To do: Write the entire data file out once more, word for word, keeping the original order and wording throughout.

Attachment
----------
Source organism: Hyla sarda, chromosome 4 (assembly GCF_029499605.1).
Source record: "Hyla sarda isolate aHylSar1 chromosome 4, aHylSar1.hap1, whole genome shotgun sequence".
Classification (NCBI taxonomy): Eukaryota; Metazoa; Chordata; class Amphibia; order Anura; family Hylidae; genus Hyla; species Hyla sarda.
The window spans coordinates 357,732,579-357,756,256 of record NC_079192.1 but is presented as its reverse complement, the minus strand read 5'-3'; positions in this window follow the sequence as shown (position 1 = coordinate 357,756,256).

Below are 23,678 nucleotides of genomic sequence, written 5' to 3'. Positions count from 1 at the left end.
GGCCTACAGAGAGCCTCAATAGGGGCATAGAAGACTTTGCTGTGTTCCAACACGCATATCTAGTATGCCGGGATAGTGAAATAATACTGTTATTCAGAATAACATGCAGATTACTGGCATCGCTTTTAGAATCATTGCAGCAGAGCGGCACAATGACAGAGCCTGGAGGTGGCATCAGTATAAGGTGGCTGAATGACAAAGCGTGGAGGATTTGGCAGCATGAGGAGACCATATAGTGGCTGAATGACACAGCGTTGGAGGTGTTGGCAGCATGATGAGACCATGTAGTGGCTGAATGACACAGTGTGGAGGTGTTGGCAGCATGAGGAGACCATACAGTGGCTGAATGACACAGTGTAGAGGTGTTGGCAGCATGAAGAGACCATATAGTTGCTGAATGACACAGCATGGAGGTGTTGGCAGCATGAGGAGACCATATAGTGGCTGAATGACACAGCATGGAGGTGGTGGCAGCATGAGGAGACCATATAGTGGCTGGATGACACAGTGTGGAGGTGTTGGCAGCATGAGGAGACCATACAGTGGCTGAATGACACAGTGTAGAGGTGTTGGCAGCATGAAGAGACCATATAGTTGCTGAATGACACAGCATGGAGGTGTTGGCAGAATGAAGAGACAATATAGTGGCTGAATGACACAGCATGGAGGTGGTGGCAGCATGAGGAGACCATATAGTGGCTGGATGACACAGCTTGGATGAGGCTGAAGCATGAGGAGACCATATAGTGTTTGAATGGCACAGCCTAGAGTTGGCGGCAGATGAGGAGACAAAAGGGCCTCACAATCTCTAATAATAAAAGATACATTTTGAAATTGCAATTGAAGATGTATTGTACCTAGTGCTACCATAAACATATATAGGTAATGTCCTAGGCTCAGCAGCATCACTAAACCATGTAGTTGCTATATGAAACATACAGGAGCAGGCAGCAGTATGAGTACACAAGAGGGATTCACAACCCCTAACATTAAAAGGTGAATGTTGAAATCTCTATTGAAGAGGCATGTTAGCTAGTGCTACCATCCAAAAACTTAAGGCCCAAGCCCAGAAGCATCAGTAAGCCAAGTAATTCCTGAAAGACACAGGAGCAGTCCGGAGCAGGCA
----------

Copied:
Source organism: Hyla sarda, chromosome 4 (assembly GCF_029499605.1).
Source record: "Hyla sarda isolate aHylSar1 chromosome 4, aHylSar1.hap1, whole genome shotgun sequence".
Classification (NCBI taxonomy): Eukaryota; Metazoa; Chordata; class Amphibia; order Anura; family Hylidae; genus Hyla; species Hyla sarda.
The window spans coordinates 357,732,579-357,756,256 of record NC_079192.1 but is presented as its reverse complement, the minus strand read 5'-3'; positions in this window follow the sequence as shown (position 1 = coordinate 357,756,256).

Below are 23,678 nucleotides of genomic sequence, written 5' to 3'. Positions count from 1 at the left end.
GGCCTACAGAGAGCCTCAATAGGGGCATAGAAGACTTTGCTGTGTTCCAACACGCATATCTAGTATGCCGGGATAGTGAAATAATACTGTTATTCAGAATAACATGCAGATTACTGGCATCGCTTTTAGAATCATTGCAGCAGAGCGGCACAATGACAGAGCCTGGAGGTGGCATCAGTATAAGGTGGCTGAATGACAAAGCGTGGAGGATTTGGCAGCATGAGGAGACCATATAGTGGCTGAATGACACAGCGTTGGAGGTGTTGGCAGCATGATGAGACCATGTAGTGGCTGAATGACACAGTGTGGAGGTGTTGGCAGCATGAGGAGACCATACAGTGGCTGAATGACACAGTGTAGAGGTGTTGGCAGCATGAAGAGACCATATAGTTGCTGAATGACACAGCATGGAGGTGTTGGCAGCATGAGGAGACCATATAGTGGCTGAATGACACAGCATGGAGGTGGTGGCAGCATGAGGAGACCATATAGTGGCTGGATGACACAGTGTGGAGGTGTTGGCAGCATGAGGAGACCATACAGTGGCTGAATGACACAGTGTAGAGGTGTTGGCAGCATGAAGAGACCATATAGTTGCTGAATGACACAGCATGGAGGTGTTGGCAGAATGAAGAGACAATATAGTGGCTGAATGACACAGCATGGAGGTGGTGGCAGCATGAGGAGACCATATAGTGGCTGGATGACACAGCTTGGATGAGGCTGAAGCATGAGGAGACCATATAGTGTTTGAATGGCACAGCCTAGAGTTGGCGGCAGATGAGGAGACAAAAGGGCCTCACAATCTCTAATAATAAAAGATACATTTTGAAATTGCAATTGAAGATGTATTGTACCTAGTGCTACCATAAACATATATAGGTAATGTCCTAGGCTCAGCAGCATCACTAAACCATGTAGTTGCTATATGAAACATACAGGAGCAGGCAGCAGTATGAGTACACAAGAGGGATTCACAACCCCTAACATTAAAAGGTGAATGTTGAAATCTCTATTGAAGAGGCATGTTAGCTAGTGCTACCATCCAAAAACTTAAGGCCCAAGCCCAGAAGCATCAGTAAGCCAAGTAATTCCTGAAAGACACAGGAGCAGTCCGGAGCAGGCA